The Oak Park Public Library is sticking with its decision to suspend lending out mobile hotspots despite a Massachusetts court order temporarily halting Sprint Corp.’s plan to shut down the WiMAX network used by the hotspots.

“We are staying with our current plan, which is to assess the success of the program and to make a determination about how we’ll resume, especially given that this is just a 90-day injunction,” said Eric Battaglia, the library’s experiences and initiatives manager of digital services. “We made the decision regardless of how this turned out.”

Sprint planned to shut down the outdated broadband network on Nov. 6, but on Nov. 5 a Massachusetts judge ordered Sprint to keep it up for another 90 days. 

Mobile Beacon, a Rhode Island-based nonprofit that supplied the Internet connections the library’s hotspots use, sued Sprint claiming that shutting down the network violated its contract with the telecommunications company.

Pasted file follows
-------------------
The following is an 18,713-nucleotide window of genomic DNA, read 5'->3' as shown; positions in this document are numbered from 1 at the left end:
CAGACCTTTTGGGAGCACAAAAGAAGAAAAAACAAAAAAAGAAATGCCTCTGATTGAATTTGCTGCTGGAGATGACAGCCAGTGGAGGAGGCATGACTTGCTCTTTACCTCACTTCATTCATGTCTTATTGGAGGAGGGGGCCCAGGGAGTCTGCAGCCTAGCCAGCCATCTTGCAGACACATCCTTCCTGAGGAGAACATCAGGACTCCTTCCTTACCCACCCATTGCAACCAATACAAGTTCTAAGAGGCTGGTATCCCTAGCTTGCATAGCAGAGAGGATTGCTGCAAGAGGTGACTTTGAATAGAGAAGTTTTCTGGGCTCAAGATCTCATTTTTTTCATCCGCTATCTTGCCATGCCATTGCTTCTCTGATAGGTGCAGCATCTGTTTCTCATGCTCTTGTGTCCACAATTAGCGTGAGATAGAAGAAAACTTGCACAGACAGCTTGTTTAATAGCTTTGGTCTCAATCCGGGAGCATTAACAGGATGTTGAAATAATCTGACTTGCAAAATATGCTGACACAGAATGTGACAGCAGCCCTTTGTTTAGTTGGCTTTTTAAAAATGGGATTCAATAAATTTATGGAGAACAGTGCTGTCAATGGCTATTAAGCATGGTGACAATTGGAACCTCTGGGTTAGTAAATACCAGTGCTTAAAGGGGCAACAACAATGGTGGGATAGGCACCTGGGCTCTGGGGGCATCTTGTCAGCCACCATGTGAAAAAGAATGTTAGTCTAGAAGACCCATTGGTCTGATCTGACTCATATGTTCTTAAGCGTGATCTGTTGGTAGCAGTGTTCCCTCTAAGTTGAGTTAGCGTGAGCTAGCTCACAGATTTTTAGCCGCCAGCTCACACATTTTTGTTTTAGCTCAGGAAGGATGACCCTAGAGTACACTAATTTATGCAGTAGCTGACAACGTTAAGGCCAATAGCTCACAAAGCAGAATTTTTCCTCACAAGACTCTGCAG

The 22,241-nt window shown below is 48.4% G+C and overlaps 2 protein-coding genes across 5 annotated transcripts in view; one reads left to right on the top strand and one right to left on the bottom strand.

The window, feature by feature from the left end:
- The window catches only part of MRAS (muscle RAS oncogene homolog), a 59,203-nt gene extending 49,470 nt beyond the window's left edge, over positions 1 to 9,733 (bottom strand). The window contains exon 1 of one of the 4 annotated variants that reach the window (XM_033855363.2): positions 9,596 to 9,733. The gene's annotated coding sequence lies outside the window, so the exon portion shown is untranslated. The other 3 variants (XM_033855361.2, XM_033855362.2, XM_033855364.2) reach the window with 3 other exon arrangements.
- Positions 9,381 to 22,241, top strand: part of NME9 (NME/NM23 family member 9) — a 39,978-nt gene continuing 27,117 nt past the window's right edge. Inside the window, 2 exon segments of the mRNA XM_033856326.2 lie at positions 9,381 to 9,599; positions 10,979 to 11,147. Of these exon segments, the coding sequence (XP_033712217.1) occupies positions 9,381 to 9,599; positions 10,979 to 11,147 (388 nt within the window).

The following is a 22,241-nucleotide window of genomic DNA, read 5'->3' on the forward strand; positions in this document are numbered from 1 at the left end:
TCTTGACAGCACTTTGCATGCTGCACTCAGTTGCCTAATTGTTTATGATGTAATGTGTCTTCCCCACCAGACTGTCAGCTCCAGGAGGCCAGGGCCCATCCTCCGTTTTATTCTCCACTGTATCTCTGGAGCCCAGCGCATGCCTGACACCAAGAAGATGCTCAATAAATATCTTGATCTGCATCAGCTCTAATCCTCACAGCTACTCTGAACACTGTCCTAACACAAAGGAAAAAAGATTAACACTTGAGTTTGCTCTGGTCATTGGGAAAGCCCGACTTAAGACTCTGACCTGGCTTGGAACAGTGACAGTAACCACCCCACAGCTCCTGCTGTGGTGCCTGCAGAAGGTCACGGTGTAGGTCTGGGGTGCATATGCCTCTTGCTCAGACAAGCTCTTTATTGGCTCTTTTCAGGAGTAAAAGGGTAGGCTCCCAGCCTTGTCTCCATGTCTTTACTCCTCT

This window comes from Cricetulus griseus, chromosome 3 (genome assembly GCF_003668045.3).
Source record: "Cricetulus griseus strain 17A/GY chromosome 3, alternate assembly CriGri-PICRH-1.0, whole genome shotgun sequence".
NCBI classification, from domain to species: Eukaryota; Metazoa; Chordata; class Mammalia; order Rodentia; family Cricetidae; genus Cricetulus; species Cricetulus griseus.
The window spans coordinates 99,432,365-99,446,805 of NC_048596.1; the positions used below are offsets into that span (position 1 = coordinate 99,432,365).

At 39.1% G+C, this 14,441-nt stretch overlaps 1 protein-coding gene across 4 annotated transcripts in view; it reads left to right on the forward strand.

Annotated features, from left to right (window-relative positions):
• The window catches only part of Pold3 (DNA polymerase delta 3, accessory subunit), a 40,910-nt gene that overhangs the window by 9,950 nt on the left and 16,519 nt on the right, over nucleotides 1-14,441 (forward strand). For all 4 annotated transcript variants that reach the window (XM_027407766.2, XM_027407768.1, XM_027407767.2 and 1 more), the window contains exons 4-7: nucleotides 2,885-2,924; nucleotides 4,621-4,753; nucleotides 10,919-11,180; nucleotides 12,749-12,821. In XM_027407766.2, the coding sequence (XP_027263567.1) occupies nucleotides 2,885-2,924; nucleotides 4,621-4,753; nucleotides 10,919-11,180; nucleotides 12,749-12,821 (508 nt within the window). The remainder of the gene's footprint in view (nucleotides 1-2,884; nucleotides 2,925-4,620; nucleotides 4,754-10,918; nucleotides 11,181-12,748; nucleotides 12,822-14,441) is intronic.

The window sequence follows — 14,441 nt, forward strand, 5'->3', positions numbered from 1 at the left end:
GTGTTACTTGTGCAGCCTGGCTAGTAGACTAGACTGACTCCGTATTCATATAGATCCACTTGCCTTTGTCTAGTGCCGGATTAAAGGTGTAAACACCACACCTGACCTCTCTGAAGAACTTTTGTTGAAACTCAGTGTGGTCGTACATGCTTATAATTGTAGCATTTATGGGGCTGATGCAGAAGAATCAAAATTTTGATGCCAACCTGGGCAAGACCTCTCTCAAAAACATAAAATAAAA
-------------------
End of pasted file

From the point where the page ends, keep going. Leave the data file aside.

Sprint aims to move clients like Mobile Beacon to its newer, more advanced LTE network, but has been reluctant to give Mobile Beacon the unlimited data package that it now has on the WiMAX network. 

The Oak Park Public Library began lending the hotpots last winter but ended the program in October because of the impending network shutdown. The Forest Park Public Library and others have resumed lending the hotspots after the injunction was granted. 

“We stand by the decision to keep the hotspots out of circulation because our understanding is that this is only a 90-day injunction, meaning we don’t have an actual solution,” said Jodi Kolo, the Oak Park Public Library’s manager of communication services.

—Bob Skolnik

Join the discussion on social media!